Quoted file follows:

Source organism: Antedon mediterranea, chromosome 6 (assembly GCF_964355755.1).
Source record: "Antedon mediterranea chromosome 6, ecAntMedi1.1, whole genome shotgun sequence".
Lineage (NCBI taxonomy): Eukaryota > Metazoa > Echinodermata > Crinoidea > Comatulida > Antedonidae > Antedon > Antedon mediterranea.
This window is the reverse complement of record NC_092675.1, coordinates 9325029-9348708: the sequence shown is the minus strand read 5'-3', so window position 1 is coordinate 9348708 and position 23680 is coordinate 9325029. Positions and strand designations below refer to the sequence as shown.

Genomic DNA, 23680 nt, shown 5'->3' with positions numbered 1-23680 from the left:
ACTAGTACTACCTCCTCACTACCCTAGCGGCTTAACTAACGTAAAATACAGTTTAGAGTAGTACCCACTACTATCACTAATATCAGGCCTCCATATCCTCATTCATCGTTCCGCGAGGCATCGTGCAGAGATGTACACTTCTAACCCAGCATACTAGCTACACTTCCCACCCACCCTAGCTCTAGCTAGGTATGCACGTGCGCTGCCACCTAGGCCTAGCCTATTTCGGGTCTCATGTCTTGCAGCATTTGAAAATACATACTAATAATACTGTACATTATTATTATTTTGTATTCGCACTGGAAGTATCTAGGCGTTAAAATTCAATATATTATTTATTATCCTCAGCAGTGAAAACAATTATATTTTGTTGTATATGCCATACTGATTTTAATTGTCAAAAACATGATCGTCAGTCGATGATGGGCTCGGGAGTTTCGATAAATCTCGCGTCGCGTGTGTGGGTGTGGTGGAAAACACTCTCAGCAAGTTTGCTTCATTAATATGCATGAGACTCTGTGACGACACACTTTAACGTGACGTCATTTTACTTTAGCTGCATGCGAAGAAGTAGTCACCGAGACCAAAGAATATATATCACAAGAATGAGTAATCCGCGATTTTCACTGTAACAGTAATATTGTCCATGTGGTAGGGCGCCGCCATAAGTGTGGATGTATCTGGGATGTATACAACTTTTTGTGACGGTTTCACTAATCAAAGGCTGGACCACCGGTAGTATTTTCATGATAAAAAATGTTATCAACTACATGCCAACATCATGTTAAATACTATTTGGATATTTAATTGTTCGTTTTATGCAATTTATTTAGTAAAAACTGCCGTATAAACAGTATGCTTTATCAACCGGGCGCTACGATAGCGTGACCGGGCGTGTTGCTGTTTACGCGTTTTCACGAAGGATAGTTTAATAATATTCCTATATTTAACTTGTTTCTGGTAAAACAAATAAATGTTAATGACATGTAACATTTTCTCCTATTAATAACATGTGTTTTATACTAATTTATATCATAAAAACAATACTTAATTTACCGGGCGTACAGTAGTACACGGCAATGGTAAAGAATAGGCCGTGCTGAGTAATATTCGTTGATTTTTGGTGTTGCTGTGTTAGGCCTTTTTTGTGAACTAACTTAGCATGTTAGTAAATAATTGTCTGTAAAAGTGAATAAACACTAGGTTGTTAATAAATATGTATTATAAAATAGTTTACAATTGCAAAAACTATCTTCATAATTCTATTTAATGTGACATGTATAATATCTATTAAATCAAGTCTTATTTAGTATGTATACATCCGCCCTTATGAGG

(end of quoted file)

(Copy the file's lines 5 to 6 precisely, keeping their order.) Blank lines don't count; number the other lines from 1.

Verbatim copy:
Genomic DNA, 23680 nt, shown 5'->3' with positions numbered 1-23680 from the left:
ACTAGTACTACCTCCTCACTACCCTAGCGGCTTAACTAACGTAAAATACAGTTTAGAGTAGTACCCACTACTATCACTAATATCAGGCCTCCATATCCTCATTCATCGTTCCGCGAGGCATCGTGCAGAGATGTACACTTCTAACCCAGCATACTAGCTACACTTCCCACCCACCCTAGCTCTAGCTAGGTATGCACGTGCGCTGCCACCTAGGCCTAGCCTATTTCGGGTCTCATGTCTTGCAGCATTTGAAAATACATACTAATAATACTGTACATTATTATTATTTTGTATTCGCACTGGAAGTATCTAGGCGTTAAAATTCAATATATTATTTATTATCCTCAGCAGTGAAAACAATTATATTTTGTTGTATATGCCATACTGATTTTAATTGTCAAAAACATGATCGTCAGTCGATGATGGGCTCGGGAGTTTCGATAAATCTCGCGTCGCGTGTGTGGGTGTGGTGGAAAACACTCTCAGCAAGTTTGCTTCATTAATATGCATGAGACTCTGTGACGACACACTTTAACGTGACGTCATTTTACTTTAGCTGCATGCGAAGAAGTAGTCACCGAGACCAAAGAATATATATCACAAGAATGAGTAATCCGCGATTTTCACTGTAACAGTAATATTGTCCATGTGGTAGGGCGCCGCCATAAGTGTGGATGTATCTGGGATGTATACAACTTTTTGTGACGGTTTCACTAATCAAAGGCTGGACCACCGGTAGTATTTTCATGATAAAAAATGTTATCAACTACATGCCAACATCATGTTAAATACTATTTGGATATTTAATTGTTCGTTTTATGCAATTTATTTAGTAAAAACTGCCGTATAAACAGTATGCTTTATCAACCGGGCGCTACGATAGCGTGACCGGGCGTGTTGCTGTTTACGCGTTTTCACGAAGGATAGTTTAATAATATTCCTATATTTAACTTGTTTCTGGTAAAACAAATAAATGTTAATGACATGTAACATTTTCTCCTATTAATAACATGTGTTTTATACTAATTTATATCATAAAAACAATACTTAATTTACCGGGCGTACAGTAGTACACGGCAATGGTAAAGAATAGGCCGTGCTGAGTAATATTCGTTGATTTTTGGTGTTGCTGTGTTAGGCCTTTTTTGTGAACTAACTTAGCATGTTAGTAAATAATTGTCTGTAAAAGTGAATAAACACTAGGTTGTTAATAAATATGTATTATAAAATAGTTTACAATTGCAAAAACTATCTTCATAATTCTATTTAATGTGACATGTATAATATCTATTAAATCAAGTCTTATTTAGTATGTATACATCCGCCCTTATGAGG